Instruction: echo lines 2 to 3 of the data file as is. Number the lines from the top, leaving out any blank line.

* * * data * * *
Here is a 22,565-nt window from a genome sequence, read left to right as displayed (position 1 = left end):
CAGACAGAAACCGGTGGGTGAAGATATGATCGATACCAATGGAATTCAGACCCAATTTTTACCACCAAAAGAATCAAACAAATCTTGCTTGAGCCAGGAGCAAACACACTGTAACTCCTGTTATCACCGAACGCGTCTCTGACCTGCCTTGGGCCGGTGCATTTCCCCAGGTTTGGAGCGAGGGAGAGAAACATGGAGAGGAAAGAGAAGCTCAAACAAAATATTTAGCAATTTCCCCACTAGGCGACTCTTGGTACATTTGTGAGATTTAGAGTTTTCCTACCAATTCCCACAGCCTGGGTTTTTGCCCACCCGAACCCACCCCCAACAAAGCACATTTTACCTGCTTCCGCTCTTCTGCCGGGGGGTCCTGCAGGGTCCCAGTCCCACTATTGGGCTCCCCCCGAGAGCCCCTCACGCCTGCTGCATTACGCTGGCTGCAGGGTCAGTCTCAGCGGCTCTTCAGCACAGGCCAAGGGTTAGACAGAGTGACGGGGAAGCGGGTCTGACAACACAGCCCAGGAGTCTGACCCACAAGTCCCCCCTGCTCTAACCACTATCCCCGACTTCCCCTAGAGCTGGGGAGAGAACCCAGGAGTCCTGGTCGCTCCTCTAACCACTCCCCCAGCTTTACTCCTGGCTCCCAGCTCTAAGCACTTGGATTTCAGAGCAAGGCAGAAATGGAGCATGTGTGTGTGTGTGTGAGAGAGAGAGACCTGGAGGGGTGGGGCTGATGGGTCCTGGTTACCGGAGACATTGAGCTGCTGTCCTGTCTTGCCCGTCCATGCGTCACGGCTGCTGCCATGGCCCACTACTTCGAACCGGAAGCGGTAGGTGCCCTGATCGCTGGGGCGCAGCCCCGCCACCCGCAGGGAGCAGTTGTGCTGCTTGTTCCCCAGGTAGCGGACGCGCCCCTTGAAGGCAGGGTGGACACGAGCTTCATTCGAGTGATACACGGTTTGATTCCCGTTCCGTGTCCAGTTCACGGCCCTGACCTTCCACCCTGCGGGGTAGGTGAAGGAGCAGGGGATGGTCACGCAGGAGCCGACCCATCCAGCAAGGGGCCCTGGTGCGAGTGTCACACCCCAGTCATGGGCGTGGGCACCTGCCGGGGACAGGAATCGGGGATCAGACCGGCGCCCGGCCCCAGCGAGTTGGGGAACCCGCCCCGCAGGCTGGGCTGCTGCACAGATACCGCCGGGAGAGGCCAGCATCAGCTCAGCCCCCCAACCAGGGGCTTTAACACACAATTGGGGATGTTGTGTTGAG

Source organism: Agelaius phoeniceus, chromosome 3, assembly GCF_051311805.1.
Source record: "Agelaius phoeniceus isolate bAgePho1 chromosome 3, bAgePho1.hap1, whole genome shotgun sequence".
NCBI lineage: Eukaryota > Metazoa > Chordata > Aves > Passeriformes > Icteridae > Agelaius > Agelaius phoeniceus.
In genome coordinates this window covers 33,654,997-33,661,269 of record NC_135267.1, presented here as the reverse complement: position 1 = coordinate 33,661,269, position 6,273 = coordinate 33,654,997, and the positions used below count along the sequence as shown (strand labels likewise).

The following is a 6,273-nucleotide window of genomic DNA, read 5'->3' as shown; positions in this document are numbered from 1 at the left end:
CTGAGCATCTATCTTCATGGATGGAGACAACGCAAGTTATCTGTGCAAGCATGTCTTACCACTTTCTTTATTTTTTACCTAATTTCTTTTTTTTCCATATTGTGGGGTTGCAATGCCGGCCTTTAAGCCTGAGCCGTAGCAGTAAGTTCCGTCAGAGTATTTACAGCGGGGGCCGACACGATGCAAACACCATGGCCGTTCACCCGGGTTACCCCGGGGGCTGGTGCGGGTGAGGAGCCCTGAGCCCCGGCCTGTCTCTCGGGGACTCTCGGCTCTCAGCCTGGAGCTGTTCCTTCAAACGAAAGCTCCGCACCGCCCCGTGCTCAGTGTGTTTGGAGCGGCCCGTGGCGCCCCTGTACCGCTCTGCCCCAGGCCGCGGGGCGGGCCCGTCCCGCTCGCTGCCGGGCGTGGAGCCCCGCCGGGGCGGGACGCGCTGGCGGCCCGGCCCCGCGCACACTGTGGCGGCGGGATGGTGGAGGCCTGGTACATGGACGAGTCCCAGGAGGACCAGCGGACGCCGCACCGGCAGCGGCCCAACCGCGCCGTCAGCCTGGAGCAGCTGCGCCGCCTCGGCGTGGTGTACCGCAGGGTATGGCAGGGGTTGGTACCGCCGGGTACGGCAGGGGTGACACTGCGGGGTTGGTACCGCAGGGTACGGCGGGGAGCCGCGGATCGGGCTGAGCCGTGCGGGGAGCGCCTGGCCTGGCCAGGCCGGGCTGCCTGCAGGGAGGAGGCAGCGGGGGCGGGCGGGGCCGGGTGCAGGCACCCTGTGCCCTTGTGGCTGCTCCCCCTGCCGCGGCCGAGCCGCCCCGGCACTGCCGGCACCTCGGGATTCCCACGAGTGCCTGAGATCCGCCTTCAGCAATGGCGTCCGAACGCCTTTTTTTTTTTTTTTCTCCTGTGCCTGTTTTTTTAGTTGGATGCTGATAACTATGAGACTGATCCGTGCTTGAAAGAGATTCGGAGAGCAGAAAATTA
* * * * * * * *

CAGACAGAAACCGGTGGGTGAAGATATGATCGATACCAATGGAATTCAGACCCAATTTTTACCACCAAAAGAATCAAACAAATCTTGCTTGAGCCAGGAGCAAACACACTGTAACTCCTGTTATCACCGAACGCGTCTCTGACCTGCCTTGGGCCGGTGCATTTCCCCAGGTTTGGAGCGAGGGAGAGAAACATGGAGAGGAAAGAGAAGCTCAAACAAAATATTTAGCAATTTCCCCACTAGGCGACTCTTGGTACATTTGTGAGATTTAGAGTTTTCCTACCAATTCCCACAGCCTGGGTTTTTGCCCACCCGAACCCACCCCCAACAAAGCACATTTTACCTGCTTCCGCTCTTCTGCCGGGGGGTCCTGCAGGGTCCCAGTCCCACTATTGGGCTCCCCCCGAGAGCCCCTCACGCCTGCTGCATTACGCTGGCTGCAGGGTCAGTCTCAGCGGCTCTTCAGCACAGGCCAAGGGTTAGACAGAGTGACGGGGAAGCGGGTCTGACAACACAGCCCAGGAGTCTGACCCACAAGTCCCCCCTGCTCTAACCACTATCCCCGACTTCCCCTAGAGCTGGGGAGAGAACCCAGGAGTCCTGGTCGCTCCTCTAACCACTCCCCCAGCTTTACTCCTGGCTCCCAGCTCTAAGCACTTGGATTTCAGAGCAAGGCAGAAATGGAGCATGTGTGTGTGTGTGTGAGAGAGAGAGACCTGGAGGGGTGGGGCTGATGGGTCCTGGTTACCGGAGACATTGAGCTGCTGTCCTGTCTTGCCCGTCCATGCGTCACGGCTGCTGCCATGGCCCACTACTTCGAACCGGAAGCGGTAGGTGCCCTGATCGCTGGGGCGCAGCCCCGCCACCCGCAGGGAGCAGTTGTGCTGCTTGTTCCCCAGGTAGCGGACGCGCCCCTTGAAGGCAGGGTGGACACGAGCTTCATTCGAGTGATACACGGTTTGATTCCCGTTCCGTGTCCAGTTCACGGCCCTGACCTTCCACCCTGCGGGGTAGGTGAAGGAGCAGGGGATGGTCACGCAGGAGCCGACCCATCCAGCAAGGGGCCCTGGTGCGAGTGTCACACCCCAGTCATGGGCGTGGGCACCTGCCGGGGACAGGAATCGGGGATCAGACCGGCGCCCGGCCCCAGCGAGTTGGGGAACCCGCCCCGCAGGCTGGGCTGCTGCACAGATACCGCCGGGAGAGGCCAGCATCAGCTCAGCCCCCCAACCAGGGGCTTTAACACACAATTGGGGATGTTGTGTTGAG

Source organism: Agelaius phoeniceus, chromosome 3, assembly GCF_051311805.1.